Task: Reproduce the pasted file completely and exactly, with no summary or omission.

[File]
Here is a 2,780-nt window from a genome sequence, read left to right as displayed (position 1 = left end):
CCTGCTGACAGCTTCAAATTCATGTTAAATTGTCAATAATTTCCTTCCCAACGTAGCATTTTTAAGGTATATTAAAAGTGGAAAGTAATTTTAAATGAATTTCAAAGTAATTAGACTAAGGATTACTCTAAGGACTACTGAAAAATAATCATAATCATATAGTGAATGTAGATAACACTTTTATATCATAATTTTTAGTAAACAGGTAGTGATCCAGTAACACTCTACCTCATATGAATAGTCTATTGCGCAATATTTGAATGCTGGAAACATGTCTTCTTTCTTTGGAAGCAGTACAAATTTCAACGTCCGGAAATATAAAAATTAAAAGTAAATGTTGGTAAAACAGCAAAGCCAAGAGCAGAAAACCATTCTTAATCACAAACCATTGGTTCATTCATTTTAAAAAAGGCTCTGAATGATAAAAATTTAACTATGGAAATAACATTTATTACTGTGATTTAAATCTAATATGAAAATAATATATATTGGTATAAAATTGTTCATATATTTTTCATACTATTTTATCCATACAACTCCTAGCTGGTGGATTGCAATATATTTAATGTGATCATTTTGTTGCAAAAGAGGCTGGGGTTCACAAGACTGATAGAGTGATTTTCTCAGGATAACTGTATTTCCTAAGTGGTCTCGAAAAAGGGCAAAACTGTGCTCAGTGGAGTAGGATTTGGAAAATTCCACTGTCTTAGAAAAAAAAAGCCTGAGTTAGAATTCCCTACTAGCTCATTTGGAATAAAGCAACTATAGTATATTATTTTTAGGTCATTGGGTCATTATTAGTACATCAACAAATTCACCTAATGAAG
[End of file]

Here is a 2,780-nt window from a genome sequence, read left to right as displayed (position 1 = left end):
CCTGCTGACAGCTTCAAATTCATGTTAAATTGTCAATAATTTCCTTCCCAACGTAGCATTTTTAAGGTATATTAAAAGTGGAAAGTAATTTTAAATGAATTTCAAAGTAATTAGACTAAGGATTACTCTAAGGACTACTGAAAAATAATCATAATCATATAGTGAATGTAGATAACACTTTTATATCATAATTTTTAGTAAACAGGTAGTGATCCAGTAACACTCTACCTCATATGAATAGTCTATTGCGCAATATTTGAATGCTGGAAACATGTCTTCTTTCTTTGGAAGCAGTACAAATTTCAACGTCCGGAAATATAAAAATTAAAAGTAAATGTTGGTAAAACAGCAAAGCCAAGAGCAGAAAACCATTCTTAATCACAAACCATTGGTTCATTCATTTTAAAAAAGGCTCTGAATGATAAAAATTTAACTATGGAAATAACATTTATTACTGTGATTTAAATCTAATATGAAAATAATATATATTGGTATAAAATTGTTCATATATTTTTCATACTATTTTATCCATACAACTCCTAGCTGGTGGATTGCAATATATTTAATGTGATCATTTTGTTGCAAAAGAGGCTGGGGTTCACAAGACTGATAGAGTGATTTTCTCAGGATAACTGTATTTCCTAAGTGGTCTCGAAAAAGGGCAAAACTGTGCTCAGTGGAGTAGGATTTGGAAAATTCCACTGTCTTAGAAAAAAAAAGCCTGAGTTAGAATTCCCTACTAGCTCATTTGGAATAAAGCAACTATAGTATATTATTTTTAGGTCATTGGGTCATTATTAGTACATCAACAAATTCACCTAATGAAG